1st Edition

Postmodern Architecture in Socialist Poland Transformation, Symbolic Form and National Identity

By Florian Urban Copyright 2021
    238 Pages 106 B/W Illustrations
    by Routledge

    238 Pages 106 B/W Illustrations
    by Routledge

    Garish churches, gabled panel blocks, neo-historical tenements—this book is about these and other architectural oddities that emerged in Poland between 1975 and 1989, a period characterised by the decline of the authoritarian socialist regime and waves of political protest. During that period, committed architects defied repressive politics and persistent shortages, and designed houses and churches which adapted eclectic historical forms and geometric volumes, and were based on traditional typologies.

    These buildings show a very different background of postmodernism, far removed from the debates over Robert Venturi, Philip Johnson, or Prince Charles in Western Europe and North America—a context in which postmodern architecture stood not for world-weary irony in an economically saturated society, but for individualised counter-propositions to a collectivist ideology, for a yearning for truth and spiritual values, and for a discourse on distinctiveness and national identity.

    Postmodern Architecture in Socialist Poland argues that this new architecture marked the beginning of socio-political transformation and at the same time showed postmodernism's reconciliatory potential. In light of massive historical ruptures and wartime destruction, these buildings successfully responded to the contradictory desires for historical continuity and acknowledgment of rupture and loss. Next to international ideas, the architects took up domestic traditions, such as the ideas of the Polish school of historic conservation and long-standing national-patriotic narratives. They thus contributed to the creation of a built environment and intellectual climate that have been influential to date.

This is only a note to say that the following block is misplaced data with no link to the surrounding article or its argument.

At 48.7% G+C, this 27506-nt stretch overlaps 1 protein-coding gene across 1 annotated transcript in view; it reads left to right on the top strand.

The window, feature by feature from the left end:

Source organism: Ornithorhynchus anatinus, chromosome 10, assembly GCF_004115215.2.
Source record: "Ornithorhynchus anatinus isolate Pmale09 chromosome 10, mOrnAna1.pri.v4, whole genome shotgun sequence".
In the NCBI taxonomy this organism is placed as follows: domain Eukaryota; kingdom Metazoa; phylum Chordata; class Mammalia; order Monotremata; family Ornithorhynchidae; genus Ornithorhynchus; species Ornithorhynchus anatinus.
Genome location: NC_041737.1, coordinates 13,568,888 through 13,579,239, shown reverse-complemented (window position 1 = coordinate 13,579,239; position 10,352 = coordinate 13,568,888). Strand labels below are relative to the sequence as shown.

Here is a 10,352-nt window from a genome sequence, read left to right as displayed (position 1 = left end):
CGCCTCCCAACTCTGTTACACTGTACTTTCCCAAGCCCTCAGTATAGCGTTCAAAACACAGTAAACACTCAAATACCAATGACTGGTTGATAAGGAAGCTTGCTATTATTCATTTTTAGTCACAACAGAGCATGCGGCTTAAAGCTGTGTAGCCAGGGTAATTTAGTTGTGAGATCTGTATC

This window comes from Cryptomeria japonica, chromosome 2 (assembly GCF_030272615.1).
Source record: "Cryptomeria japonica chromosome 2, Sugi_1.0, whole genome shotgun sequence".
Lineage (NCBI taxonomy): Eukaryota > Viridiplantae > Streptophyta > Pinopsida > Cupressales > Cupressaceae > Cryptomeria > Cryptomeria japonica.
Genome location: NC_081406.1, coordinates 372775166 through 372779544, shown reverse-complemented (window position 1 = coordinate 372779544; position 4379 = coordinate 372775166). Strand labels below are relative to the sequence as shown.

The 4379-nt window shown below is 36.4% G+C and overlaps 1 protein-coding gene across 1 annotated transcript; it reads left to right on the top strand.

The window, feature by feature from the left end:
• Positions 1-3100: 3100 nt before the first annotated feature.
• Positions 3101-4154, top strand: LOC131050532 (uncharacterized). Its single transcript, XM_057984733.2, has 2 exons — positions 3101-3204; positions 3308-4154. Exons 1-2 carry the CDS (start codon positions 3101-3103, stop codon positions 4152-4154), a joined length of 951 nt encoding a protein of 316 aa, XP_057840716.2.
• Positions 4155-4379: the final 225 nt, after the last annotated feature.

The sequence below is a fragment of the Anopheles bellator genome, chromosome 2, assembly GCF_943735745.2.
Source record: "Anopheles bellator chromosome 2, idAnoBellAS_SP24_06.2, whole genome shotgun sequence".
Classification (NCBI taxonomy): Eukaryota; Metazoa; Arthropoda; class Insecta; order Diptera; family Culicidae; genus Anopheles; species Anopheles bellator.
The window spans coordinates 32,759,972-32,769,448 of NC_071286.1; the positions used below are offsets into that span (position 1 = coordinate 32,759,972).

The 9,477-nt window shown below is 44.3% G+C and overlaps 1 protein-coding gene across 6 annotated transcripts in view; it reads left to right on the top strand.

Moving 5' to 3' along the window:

This book will be of great interest to students and scholars interested in postmodern architecture and urban design, as well as in the socio-cultural background and transformative potential of architecture under socialism.


    Postmodern Architecture Across the Iron Curtain

    Architectural Innovation Under a Weakening Authoritarian Regime

    Private Houses and Small Cooperatives

    Sacred Architecture and the Influence of the Catholic Church



    Chapter Structure

    Chapter 1: Architectural Debates in Late Socialist Poland

    Poland around 1980

    International Postmodernism and the Polish Discourse

    The Polish School of Historic Conservation

    In Search for Truth

    Expressing National Identity

    The Post-functionalist City

    Chapter 2: Churches, Semiotics, and Patriotism

    The Ascension Church in Warsaw-Ursynów

    A House of Prayer in a Socialist Complex

    Semiotics and Patriotism

    Resourcing "Outside the Plan"

    Łazienkowska Street Church, Warsaw

    Immaculate Heart of Mary in Śródborów near Warsaw

    Our Lady Revealing the Miraculous Medal, Zakopane

    Our Lady Queen of Poland, Głogów

    St Jadwiga, Kraków

    Seminary of the Resurrectionist Congregation, Kraków

    The Postmodern Church and the Functionalist Block

    Chapter 3: Bottom-Up Village Churches

    Neo-historicism in the Countryside

    St Lucia in Rembertów: Pastiche Deconstructivism

    St Michael the Archangel in Kamion: Neo-historicism as Criminal Offence

    St Francis of Assisi in Mierzowice: A Neo-medieval "Decorated Shed"

    Church Building and Disobedience

    Traditional and Forward-looking

    Chapter 4: Postmodern Mass Housing Complexes

    Humanising the Housing Complex

    Łódź-Radogoszcz-East and the Spirit of Structuralism

    Łódź-Rojna and the Customised Panel House